One of Marx's key concerns in Das Kapital is the relation between laborer and labor, and the distinction between "alienated" labor and “unalienated” labor. Labor under capitalism is alienated. In the utopia, it will be unalienated. That's what makes that utopia worth pursuing.

This is a specific conception of the good life tied to labor and production. I don't think that should be society’s defining goal. If your good life is watching Netflix and eating popcorn, more power to you.

That said, I take your point that liberalism has, for many years now, managed to be distinctly uninspiring. That it has offered piecemeal, technocratic, "invisible nudge" solutions intended to make people's lives better without anyone noticing. It does not make your heart sing.

Is the republican ideal a remedy for that? The answer is yes, sort of.

Offering Americans an opportunity to prosper — the hope of prospering and of achieving their dreams — that's a powerful ideal.

But the issue here isn't so much messaging as it is the fact that this ideal seems terribly out of reach for most Americans. If we want the republican ideal to inspire, we have to start by making it real again.

Sadism and the far right: How Freud explains why Republicans are killing themselves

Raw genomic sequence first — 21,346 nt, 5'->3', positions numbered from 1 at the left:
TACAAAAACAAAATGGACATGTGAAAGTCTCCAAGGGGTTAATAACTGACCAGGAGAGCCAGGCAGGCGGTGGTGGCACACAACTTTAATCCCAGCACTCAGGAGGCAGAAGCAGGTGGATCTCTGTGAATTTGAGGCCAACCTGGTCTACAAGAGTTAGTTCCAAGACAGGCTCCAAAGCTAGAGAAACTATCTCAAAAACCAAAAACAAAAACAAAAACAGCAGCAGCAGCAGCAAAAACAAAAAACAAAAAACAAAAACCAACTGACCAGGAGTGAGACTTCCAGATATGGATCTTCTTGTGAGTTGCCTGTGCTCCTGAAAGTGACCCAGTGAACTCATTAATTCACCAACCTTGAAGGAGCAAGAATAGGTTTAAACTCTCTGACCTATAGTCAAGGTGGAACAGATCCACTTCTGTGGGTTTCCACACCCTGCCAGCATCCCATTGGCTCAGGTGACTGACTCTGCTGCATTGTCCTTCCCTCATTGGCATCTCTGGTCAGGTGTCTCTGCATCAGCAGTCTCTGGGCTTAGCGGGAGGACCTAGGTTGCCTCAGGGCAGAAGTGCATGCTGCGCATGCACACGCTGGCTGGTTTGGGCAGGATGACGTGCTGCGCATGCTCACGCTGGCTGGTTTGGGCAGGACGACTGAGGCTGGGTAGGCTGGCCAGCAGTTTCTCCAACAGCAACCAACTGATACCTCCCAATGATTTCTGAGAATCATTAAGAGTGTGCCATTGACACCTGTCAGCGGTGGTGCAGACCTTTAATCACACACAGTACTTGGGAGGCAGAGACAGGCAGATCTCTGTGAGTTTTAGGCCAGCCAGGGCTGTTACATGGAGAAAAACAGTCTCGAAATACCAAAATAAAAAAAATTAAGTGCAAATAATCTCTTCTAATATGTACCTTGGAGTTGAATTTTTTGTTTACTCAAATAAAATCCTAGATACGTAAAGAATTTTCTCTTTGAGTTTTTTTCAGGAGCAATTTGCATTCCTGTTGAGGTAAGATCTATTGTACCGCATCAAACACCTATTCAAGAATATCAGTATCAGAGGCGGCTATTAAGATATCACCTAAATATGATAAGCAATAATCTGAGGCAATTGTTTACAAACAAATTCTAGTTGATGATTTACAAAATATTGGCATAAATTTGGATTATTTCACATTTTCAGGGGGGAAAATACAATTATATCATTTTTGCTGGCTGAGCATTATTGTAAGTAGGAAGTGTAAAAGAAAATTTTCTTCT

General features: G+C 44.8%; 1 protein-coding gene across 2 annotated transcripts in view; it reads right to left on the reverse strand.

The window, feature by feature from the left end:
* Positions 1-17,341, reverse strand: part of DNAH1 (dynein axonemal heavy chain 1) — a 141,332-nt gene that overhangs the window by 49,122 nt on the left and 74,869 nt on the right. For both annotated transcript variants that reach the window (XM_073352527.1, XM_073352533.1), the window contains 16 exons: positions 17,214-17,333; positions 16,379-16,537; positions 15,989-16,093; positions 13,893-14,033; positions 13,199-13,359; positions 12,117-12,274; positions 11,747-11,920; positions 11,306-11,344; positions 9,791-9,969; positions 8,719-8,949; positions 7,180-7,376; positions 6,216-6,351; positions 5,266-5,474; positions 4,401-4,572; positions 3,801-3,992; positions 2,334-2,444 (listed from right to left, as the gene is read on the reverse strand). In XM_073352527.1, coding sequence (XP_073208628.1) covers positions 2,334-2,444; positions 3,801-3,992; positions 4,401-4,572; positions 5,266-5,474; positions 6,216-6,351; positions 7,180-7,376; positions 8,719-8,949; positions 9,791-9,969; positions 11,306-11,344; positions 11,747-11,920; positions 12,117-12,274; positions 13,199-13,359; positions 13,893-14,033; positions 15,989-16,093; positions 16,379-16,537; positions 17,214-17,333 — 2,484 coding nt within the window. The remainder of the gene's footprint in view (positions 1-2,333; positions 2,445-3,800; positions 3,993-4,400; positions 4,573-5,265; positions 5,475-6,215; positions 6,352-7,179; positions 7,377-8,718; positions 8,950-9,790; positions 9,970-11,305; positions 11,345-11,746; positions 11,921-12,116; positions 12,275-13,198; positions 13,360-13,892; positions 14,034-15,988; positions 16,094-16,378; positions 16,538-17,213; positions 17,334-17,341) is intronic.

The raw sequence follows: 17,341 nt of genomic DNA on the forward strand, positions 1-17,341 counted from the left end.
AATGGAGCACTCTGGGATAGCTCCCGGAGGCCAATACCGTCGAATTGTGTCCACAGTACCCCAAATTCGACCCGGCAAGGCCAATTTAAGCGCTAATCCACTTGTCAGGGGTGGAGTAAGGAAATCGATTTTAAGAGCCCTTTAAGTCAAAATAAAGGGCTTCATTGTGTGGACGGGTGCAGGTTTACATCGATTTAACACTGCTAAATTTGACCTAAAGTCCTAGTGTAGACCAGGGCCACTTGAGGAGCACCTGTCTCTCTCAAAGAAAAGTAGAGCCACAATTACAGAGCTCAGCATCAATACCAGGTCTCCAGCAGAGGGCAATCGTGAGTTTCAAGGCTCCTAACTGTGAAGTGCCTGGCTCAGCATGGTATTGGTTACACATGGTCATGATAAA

More Americans are dying from the covid in states run by Republicans than in states run by Democrats. In terms of cold political calculation, Democratic governors are striving to save supporters from death. Yet Republican governors seem content hurtling supporters toward it.

Why would they do that? When the former president refused to help “blue states” battle the new coronavirus, it was disgraceful and sadistic. Yet it was understandable (again in cold political terms). You’d think the Republicans would want to help their base. But thinking that would mean you’re thinking like a liberal. Republicans don’t do that.

When Republican leaders hurt their own – for instance, by fining business owners for asking customers to mask up, thus spreading the plague more widely – they are not undermining themselves. They are in fact feeding into an already established story about “real Americans” being the “real victims” while the real victims perpetuate political evil.

How do sadist policies work with masochistic outcomes to not undermine the whole project but instead deepen the commitment of Republican supporters to the cause of restoring America to greatness?

For an answer, I turned to Casey Ryan Kelly. He’s a professor of rhetoric and public culture at the University of Nebraska -Lincoln. His latest book is called Apocalypse Man: The Death Drive and the Rhetoric of White Masculine Victimhood. In it, Professor Kelly applies Sigmund Freud’s concept of “the death drive” to understanding not only the former president’s incendiary rhetoric but also GOP incoherence.

I sent him the above image in order to ask: Huh?

I turned to the concept because I wanted to find what unified conservative incoherence. I was struck by, on the one hand, the GOP’s obsession with grievance and victimhood and, on the other, their preoccupation with strength, power and other similar attributes

Yeah, right. How does one square that circle?

For nearly 40 years, conservatives have forged their political identity on the assumption that they have been exiled from politics and marginalized by changes in the culture.